A similar situation exists with students who charge fees for writing papers for other students, and with professional essay-writing services, a.k.a. “paper mills.” Whether the actual writer is a willing accomplice or a victim, any grade above zero is a form of theft, and colleges treat it accordingly. If one student intentionally writes for another, both are punished. Essay-writing services are not so easily disciplined, but our crystal ball tells us that their time is coming. We’ve already looked at Scams, Scandals, School Counselors, and Us and Under the Table and Over the Top: The Other College Admissions Scandals, and we expect one day to bring you tidings of “paper mills” coming under federal indictment for illicitly helping students obtain and retain financial aid. Which brings us to…
Plagiarism can be a crime.
Strictly speaking, when someone commits his or her words and ideas to paper (or screen), a de facto copyright exists. Most published work of book length and a large percentage of scholarly articles are formally copyrighted. While it’s highly unlikely that an author would sue a student for plagiarizing on a test or paper, that could change if the author has reason to believe that the thief has advanced himself or herself, financially or otherwise, at the expense or to the detriment of that author. This becomes much more of a possibility in the higher echelons of graduate school, where original research and publication are involved.
Plagiarism is becoming more easily detectable.
Tests and classwork are a difficult arena in which to police plagiarism, but teachers now possess increasingly sophisticated tools for combating plagiarism in work produced outside class. Plagiarism-detection software has proven to be popular and effective, and its developers are hard at work on new variants to counter the efforts of programmers who have created synonymization programs to assist plagiarists.
A final caution…
Sometimes you really, truly can blame the computer. The formatting of a document can be deranged by copying and pasting or even by routine saving. Just going from Google docs into Word or WordPress can create problems. For example, a block quotation rendered without quotation marks—which is standard practice—may lose its indentation when you modify or transfer content. It then appears as a normal paragraph—and without the quotation marks that would identify it as someone else’s work. All you can do is proofread carefully and stay vigilant.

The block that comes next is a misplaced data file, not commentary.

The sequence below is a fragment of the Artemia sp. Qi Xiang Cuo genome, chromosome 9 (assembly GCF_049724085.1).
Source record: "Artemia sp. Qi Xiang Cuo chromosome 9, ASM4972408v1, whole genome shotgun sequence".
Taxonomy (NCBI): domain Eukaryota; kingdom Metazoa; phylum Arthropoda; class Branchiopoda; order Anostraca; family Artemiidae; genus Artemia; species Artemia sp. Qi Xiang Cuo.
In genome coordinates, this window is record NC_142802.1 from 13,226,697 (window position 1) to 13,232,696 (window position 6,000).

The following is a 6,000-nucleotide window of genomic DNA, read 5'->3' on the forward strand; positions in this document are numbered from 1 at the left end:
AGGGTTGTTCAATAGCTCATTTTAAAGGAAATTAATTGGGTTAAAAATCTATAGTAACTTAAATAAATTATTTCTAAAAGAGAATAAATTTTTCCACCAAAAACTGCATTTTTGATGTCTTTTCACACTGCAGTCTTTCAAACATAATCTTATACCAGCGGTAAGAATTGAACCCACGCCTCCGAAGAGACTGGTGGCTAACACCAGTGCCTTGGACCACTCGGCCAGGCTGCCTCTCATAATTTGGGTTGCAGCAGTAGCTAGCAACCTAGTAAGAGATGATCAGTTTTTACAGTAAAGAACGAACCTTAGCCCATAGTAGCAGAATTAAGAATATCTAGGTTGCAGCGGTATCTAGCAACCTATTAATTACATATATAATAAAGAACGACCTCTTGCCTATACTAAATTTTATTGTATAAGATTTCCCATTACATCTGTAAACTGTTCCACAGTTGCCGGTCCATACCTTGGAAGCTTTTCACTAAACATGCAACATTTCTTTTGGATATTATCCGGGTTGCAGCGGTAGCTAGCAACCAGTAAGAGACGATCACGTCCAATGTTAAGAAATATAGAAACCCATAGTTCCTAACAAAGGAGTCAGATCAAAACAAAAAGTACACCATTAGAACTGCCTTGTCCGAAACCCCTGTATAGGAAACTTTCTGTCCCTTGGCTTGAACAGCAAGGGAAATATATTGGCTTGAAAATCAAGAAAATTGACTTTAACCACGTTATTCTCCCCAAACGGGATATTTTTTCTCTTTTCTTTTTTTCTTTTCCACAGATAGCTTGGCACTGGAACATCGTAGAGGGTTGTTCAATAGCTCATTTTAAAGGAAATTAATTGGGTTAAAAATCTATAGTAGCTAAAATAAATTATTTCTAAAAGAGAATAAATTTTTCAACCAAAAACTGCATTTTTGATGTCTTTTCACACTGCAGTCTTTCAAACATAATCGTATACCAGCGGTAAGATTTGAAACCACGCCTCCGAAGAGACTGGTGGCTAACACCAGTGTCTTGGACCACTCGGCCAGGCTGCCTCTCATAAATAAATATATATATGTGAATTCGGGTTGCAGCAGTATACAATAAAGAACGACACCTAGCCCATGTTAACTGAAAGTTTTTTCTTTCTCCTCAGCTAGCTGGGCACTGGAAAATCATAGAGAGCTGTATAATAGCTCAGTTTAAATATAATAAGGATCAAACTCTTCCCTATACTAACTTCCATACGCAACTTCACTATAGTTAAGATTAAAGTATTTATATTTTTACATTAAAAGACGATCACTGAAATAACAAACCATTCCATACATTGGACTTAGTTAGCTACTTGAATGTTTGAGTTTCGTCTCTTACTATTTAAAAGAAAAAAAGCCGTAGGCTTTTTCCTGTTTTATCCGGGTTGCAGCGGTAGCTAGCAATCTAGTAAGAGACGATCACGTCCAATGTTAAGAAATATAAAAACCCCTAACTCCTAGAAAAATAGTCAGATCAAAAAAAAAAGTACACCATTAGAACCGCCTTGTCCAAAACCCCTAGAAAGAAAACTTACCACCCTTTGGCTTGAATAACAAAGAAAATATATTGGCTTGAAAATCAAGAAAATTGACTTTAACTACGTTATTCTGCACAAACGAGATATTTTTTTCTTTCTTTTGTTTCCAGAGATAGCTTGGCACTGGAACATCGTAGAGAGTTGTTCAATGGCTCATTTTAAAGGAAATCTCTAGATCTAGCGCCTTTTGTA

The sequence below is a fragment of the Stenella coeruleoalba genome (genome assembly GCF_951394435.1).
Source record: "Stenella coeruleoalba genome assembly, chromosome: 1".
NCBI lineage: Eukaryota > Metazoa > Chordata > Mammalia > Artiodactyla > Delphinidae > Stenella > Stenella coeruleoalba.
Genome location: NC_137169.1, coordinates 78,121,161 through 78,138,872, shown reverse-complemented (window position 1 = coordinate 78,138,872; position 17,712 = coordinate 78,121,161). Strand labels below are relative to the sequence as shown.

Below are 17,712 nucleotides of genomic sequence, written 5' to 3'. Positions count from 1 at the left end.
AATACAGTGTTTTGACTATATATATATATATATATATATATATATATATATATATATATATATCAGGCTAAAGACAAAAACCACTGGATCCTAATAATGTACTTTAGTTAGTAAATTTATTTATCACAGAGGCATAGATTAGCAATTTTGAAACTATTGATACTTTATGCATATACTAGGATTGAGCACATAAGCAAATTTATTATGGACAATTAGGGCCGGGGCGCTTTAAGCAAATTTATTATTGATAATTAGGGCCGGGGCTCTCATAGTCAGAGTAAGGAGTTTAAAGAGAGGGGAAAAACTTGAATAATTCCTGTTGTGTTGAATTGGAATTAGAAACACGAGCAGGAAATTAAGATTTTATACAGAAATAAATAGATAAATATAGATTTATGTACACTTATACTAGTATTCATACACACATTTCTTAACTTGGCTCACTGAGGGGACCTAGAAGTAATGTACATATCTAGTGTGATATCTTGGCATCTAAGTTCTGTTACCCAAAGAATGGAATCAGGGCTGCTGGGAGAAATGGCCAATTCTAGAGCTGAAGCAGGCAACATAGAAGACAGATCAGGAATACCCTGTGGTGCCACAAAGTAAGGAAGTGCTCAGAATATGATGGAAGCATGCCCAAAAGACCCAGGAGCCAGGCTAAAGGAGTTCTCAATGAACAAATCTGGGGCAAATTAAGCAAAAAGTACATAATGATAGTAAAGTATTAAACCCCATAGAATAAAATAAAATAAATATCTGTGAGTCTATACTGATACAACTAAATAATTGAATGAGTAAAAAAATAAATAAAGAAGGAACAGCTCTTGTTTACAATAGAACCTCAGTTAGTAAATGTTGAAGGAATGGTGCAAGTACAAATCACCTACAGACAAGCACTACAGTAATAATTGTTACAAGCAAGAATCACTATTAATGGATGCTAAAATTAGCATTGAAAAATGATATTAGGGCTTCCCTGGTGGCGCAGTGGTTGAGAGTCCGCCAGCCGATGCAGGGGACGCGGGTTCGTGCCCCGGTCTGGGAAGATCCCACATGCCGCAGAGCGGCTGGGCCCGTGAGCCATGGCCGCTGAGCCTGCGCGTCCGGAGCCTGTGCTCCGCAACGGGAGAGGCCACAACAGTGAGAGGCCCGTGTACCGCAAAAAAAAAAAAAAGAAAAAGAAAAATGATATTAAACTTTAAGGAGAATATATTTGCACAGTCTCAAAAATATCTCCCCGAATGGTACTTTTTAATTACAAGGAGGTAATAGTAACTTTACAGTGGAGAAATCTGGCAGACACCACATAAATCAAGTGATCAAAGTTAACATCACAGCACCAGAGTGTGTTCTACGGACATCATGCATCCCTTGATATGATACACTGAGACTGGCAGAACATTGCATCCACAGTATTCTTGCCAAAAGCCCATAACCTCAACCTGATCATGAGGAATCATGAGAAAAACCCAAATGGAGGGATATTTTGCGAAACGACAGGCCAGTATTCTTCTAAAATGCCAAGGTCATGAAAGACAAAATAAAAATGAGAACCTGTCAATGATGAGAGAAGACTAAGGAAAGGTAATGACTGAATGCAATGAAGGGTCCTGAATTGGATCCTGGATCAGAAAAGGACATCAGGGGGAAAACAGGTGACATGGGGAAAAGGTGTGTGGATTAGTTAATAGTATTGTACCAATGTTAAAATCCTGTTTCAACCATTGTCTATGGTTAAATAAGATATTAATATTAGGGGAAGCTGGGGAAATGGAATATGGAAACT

The Coaching Educator has amassed a decade of experience helping students with college admissions and financial aid, but that’s not all we do. We also provide advice and support that promotes academic success all the way through college. To learn more about our philosophy and capabilities, be sure to watch our free webinars, listen to our podcasts, sign up for our four-week College App Boot Camp, consider our Ultimate Programs and our special services for athletes and performing-arts students, and book a consultation to hear what we can do for you and how we do it. Keep reading this blog, and look for us on social media (see links below) as we keep our clients and admirers advised of new developments in our effort to help students get into and succeed at the right school.
Paul Culp is certified as a global career development facilitator and writes about college admissions, college costs, financial aid, and college life in general for The Coaching Educator team. A former journalist and corporate ghostwriter who now operates Shenandoah Proofreading, Editing & Composition Services (SPECS), he has also been a humanities teacher at all levels from university down to sixth grade. Paul has degrees from Oxford University, Jacksonville State University, and Samford University, and also is certified as a fitness trainer.
Photo Credit: Brooke Cagle
Recommended Reading About College Admissions, Scholarships, and Academic Success
Carroll, Rebecca M., and Paul Culp. “Scams and Scandals in College Admissions,” The Coaching Educator, audio podcast, https://thecoachingeducator.com/podcasts/, accessed 23 April 2019.
Culp, Paul. “Not So Fast: When Colleges Rescind Acceptances,” The Coaching Educator, 31 January 2019, http://thecoachingeducator.com/2019/01/31/not-so-fast-when-colleges-rescind-acceptances/
Culp, Paul. “Scams, Scandals, School Counselors, and Us,” The Coaching Educator, 16 March 2019, https://thecoachingeducator.com/2019/03/16/scams-scandals-school-counselors-and-us/
Culp, Paul. “Ten Commandments (And Then Some) for College Success,” The Coaching Educator, 19 October 2018, https://thecoachingeducator.com/2018/10/19/ten-commandments-and-then-some-for-college-success/
Culp, Paul, “Under the Table and Over the Top: The Other College Admissions Scandals,” The Coaching Educator, 25 March 2019, https://thecoachingeducator.com/2019/03/25/under-the-table-and-over-the-top-the-other-college-admissions-scandals/